Washington Actors Warren Beatty, Ossie Davis, Ruby Dee, along with singer Elton John, soprano Joan Sutherland and conductor John Williams were named last week as members of the latest class of performing artists honored by the Kennedy Center.
The six were cited as "extraordinary individuals whose unique and abundant artistry has contributed significantly to the cultural life of our nation and the world," said Stephen A. Schwarzman, chairman of the John F. Kennedy Center for the Performing Arts.
Recipients of the 27th annual honors will be recognized at a gala performance at the Kennedy Center on Dec. 5 after attending a White House ceremony with President Bush and first lady Laura Bush. CBS will broadcast the gala later in December.
Beatty, 67, produced and starred in "Bonnie and Clyde" in 1967 and made his directing debut in 1978 with "Heaven Can Wait," which earned four Academy Award nominations. He won an Oscar in 1982 as best director for "Reds." Schwarzman called Beatty "a film artist whose talents are astonishingly diverse."
The husband and wife team of Davis and Dee have won acclaim for their work in film and on the stage -- and helped pave the way for other black performers.
Davis, 86, and Dee, 79, are "a greatly revered couple of stage and screen," Schwarzman said.
Singer and composer John, who was knighted by Queen Elizabeth in 1998, has sold more than 60 million albums over more than three decades. John, 57, earned his first Grammy Award for best vocal pop performance with "Can You Feel the Love Tonight" from "The Lion King."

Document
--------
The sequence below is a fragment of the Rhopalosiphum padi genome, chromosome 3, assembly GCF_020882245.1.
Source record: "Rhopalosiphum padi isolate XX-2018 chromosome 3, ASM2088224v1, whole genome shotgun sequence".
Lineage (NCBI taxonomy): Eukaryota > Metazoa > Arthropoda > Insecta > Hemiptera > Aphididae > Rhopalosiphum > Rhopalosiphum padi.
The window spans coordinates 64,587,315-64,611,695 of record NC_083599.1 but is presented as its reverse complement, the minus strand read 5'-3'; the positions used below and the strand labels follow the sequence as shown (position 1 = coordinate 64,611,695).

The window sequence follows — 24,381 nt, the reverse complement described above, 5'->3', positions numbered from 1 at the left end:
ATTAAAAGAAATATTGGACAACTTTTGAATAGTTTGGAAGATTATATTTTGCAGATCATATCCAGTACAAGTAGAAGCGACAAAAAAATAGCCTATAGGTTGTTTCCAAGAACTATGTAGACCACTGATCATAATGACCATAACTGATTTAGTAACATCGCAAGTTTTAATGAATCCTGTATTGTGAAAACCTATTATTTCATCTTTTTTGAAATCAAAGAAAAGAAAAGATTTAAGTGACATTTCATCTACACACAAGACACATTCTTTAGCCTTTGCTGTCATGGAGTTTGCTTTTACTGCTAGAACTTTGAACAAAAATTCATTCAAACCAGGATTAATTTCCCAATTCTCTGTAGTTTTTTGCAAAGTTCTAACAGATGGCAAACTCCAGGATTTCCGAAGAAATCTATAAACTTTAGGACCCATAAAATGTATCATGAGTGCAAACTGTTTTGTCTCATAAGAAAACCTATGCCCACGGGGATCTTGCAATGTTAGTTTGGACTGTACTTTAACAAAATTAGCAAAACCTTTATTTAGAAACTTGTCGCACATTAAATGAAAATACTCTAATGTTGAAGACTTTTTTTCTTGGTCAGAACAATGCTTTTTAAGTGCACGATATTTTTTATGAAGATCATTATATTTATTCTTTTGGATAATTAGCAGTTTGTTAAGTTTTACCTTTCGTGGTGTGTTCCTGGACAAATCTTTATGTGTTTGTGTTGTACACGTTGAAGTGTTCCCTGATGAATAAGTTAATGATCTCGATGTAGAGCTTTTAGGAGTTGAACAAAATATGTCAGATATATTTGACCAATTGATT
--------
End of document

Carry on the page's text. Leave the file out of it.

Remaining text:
John was cited as "a pop music icon who also composes stunning musical film and theater scores."
The Australia-born Dame Sutherland, 77, who ended her long career in 1990, was described as "an operatic superstar of unsurpassed artistic achievement."
Composer and conductor Williams, 72, has won five Academy Awards, 17 Grammys and two Emmys and is known for his music for the "Star Wars" trilogy. He was cited as "one of the most influential American composers of the past four decades."
The Kennedy Center, on the bank of the Potomac River and not far from the White House, calls itself the country's busiest arts facility. It is host to more than 3,300 performances a year, including films, stage plays, musicals, ballet, jazz, the Washington National Opera, the National Symphony Orchestra, classical soloists and smaller ensembles. Features include the Millennium Stage, a daily free event.